DECISION: The plaintiffs’ complaint is dismissed.

RATIONALE: “The state’s failure to treat plaintiffs as it does other civil service employees who qualify for benefits during seasonal layoffs is not arbitrary and irrational. They are treated as are all other employees involved in the instruction and administration of local school and community college educational facilities. It appears that the legislature has uniformly excluded some seasonal employees from unemployment benefits for the purpose of protecting the fiscal integrity of the compensation program and possibly because the legislature held the opinion that employees know of the seasonal layoff well in advance (and may consider it an employment benefit) and are not faced with the same economic crunch’ as those who are unpredictably laid off during the year.

“The challenged statutory provision meets not only the ‘rational basis’ test, but also bears a ‘substantial relation’ to the purpose of the law.”

Digest Author: Board of Review (original digest here)
Digest Updated:

05. Denial Periods

Larkin v Bay City Public Schools – 5.01

Larkin v Bay City Public Schools
Digest no. 5.01

Section 27(i)

Cite as: Larkin v Bay City Pub Schools, 89 Mich App 199 (1979); lv den, 406 Mich 979 (1979).

Appeal pending: No
Claimant: Mary A. Larkin
Employer: Bay City Public Schools
Docket no.: B75 10784 50688
Date of decision: March 20, 1979

View/download the full decision

COURT OF APPEALS HOLDING: (1) The denial period for school employees is constitutional. (2) Advance notice of termination is not early severance for a school employee. (3) An academic year is not affected by a claimant’s particular circumstances.

FACTS: The claimant, a hall monitor, did not work during the summer vacation periods. “By letter dated March 25, 1975, plaintiff was informed by the Bay City School District that it did not plan to rehire her for the 1975-1976 school year, and that her employment was terminated as of June 7, 1975.” The claimant was denied benefits for the summer. She was recalled in September, 1975.

DECISION: The claimant is subject to the school denial period under Section 27(i) of the Act.

RATIONALE: “First, the most reasonable interpretation of Section 27(i)(3) requires that mere giving of notice of a future termination date does not serve to presently abrogate the employment relationship.”

“Plaintiff contends that because she would not be reemployed in September, 1975, there is no succeeding academic year.”

“The existence of an academic year, as envisioned by the legislature, is to be determined by the objective criteria of the calendar established by the district, and not by the individual’s particular circumstances.”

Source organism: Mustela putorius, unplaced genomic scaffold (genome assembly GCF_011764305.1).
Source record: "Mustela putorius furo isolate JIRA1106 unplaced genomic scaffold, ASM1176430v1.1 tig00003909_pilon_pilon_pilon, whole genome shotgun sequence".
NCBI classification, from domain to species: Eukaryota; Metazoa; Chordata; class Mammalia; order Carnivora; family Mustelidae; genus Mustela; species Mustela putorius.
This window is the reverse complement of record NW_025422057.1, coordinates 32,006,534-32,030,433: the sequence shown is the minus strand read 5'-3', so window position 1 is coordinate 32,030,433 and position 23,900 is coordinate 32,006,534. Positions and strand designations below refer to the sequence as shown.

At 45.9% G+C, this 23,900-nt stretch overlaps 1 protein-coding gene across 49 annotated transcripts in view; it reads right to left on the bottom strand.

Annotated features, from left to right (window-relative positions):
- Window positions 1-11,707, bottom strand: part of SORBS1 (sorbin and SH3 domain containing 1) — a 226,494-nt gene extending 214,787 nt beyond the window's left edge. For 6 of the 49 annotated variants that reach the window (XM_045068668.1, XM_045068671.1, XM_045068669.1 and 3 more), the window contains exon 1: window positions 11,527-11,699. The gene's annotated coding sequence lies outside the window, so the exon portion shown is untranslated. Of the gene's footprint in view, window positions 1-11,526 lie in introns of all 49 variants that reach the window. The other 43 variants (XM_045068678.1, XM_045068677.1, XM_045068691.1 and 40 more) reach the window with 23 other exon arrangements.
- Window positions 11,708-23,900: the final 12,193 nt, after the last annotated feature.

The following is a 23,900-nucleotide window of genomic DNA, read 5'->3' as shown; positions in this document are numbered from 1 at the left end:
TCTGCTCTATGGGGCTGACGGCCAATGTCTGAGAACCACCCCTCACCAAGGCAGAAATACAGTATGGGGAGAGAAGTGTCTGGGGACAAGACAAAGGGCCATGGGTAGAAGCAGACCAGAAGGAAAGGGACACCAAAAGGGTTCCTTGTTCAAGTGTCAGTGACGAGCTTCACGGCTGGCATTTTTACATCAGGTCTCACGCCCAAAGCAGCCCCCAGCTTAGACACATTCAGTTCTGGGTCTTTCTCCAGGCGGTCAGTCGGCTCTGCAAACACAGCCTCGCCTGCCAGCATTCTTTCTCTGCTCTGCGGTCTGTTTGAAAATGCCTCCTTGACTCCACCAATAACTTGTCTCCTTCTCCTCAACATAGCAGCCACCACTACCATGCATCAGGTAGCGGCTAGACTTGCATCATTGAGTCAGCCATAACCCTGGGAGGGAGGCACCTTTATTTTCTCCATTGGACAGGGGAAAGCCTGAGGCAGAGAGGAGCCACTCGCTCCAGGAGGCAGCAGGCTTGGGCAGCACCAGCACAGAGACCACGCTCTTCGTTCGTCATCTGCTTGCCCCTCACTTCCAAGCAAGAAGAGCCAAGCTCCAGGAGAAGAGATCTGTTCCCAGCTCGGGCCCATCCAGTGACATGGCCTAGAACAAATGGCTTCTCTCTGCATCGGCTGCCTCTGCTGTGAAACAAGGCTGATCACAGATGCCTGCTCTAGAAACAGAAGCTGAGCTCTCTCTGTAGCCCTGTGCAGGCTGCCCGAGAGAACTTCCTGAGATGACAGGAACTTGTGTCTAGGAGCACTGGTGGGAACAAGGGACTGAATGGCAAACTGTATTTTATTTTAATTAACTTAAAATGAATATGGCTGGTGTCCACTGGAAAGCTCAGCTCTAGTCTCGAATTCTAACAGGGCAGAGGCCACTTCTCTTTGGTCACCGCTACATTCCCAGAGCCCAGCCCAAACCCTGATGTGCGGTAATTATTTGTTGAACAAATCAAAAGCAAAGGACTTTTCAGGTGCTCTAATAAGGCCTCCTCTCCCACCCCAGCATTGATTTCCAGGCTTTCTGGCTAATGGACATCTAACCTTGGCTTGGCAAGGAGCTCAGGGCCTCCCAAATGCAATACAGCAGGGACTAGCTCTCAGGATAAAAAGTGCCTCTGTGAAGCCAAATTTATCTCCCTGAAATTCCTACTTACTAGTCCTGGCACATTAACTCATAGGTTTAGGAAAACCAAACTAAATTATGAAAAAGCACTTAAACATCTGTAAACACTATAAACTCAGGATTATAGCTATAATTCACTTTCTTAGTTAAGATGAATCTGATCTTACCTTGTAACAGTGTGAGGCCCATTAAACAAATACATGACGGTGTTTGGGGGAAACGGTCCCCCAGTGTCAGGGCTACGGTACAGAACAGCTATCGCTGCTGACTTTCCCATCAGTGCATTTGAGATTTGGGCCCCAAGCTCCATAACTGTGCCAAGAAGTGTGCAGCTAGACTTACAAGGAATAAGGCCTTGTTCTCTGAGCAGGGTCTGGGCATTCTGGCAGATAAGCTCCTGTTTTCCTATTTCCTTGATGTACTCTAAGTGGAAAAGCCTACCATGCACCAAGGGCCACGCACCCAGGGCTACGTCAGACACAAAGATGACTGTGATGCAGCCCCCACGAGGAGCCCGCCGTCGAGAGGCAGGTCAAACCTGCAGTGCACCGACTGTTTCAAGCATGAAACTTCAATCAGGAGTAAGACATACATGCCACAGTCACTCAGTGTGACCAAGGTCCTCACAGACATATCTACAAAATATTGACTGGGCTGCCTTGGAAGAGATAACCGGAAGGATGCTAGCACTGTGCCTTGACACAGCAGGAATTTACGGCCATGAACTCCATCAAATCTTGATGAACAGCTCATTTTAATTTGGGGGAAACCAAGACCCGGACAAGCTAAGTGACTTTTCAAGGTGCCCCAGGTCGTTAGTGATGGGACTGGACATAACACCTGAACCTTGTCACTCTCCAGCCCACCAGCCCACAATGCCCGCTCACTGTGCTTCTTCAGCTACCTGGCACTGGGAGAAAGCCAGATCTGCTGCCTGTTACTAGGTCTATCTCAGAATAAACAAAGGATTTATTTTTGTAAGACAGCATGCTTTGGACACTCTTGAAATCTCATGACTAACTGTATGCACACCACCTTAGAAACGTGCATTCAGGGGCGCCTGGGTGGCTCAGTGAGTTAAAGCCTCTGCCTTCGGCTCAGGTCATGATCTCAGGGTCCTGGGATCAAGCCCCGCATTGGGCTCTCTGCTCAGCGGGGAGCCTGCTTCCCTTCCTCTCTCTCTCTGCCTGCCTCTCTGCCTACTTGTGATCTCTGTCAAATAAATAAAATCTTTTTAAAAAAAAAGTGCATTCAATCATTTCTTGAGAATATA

“Finally, the record shows that plaintiff did, in fact, resume her work in September of 1975, thus mooting her claim.”

“[W]e conclude that the instant legislation is to be examined by the traditional rational basis standard under which it comes before us clothed with a presumption of constitutional validity.”

Digest Author: Board of Review (original digest here)
Digest Updated:

01. Public Policy

Godsol d.b.a. Nu-Enamel Michigan Co v MUCC – 1.01

Godsol d.b.a. Nu-Enamel Michigan Co v MUCC
Digest no. 1.01

Section 2, 41(3)

Cite asGodsol v MUCC, 302 Mich 652 (1942).

Appeal pending: No
Claimant: John T.Willcox
Employer: Arnold H. Godsol d.b.a. Nu-Enamel Michigan Co.
Docket no.: AB 4163 556
Date of decision: September 8, 1942

View/download the full decision

APPEAL BOARD HOLDING: The definition of “employer,” under former MES Act Section 41(3), since amended, was not limited to situations where the “employer” had legally enforceable control over the employing unit. Section 41 was not violative of the equal protection provision of the Fourteenth Amendment.

FACTS: Claimant was employed by Nu-Enamel Michigan, owned by Arnold Godsol. Helen Godsol, Arnold’s wife, operated Nu-Enamel Detroit. Neither of those businesses employed eight or more employees, the then requisite number for “employer” status under the MES Act. Combined they did have more than eight employees. Nu-Enamel Detroit was a sub-distributorship of Nu-Enamel Michigan and was established solely with Mrs. Godsol’s separate funds. In operating the business Mrs. Godsol relied on her husband for advice and assistance. He frequently visited her stores, gave directions to employees, received daily business reports, hired and discharged employees. At that time Section 41(3) provided for treatment of multiple employer units as a single employer, if owned or controlled, by legally enforceable means or otherwise, directly or indirectedly, by the same interests. The MESC treated the businesses as a single employer. As a result claimant was eligible for benefits. The Godsols challenged the Commissions interpretation of the word “control” and also challenged then Section 41(3) on equal protection grounds.

DECISION: Section 41(3) is not unconstitutional. Employer is a covered employer under the Act. Claimant entitled to benefits if otherwise eligible and qualified.

RATIONALE: “The purpose of the unemployment compensation act is to relieve the distress of economic insecurity due to unemployment. It was enacted in the interest of public welfare to provide for assistance to the unemployed, and as such is entitled to a liberal interpretation.”

Digest author: Board of Review (original digest here)
Digest updated: 6/91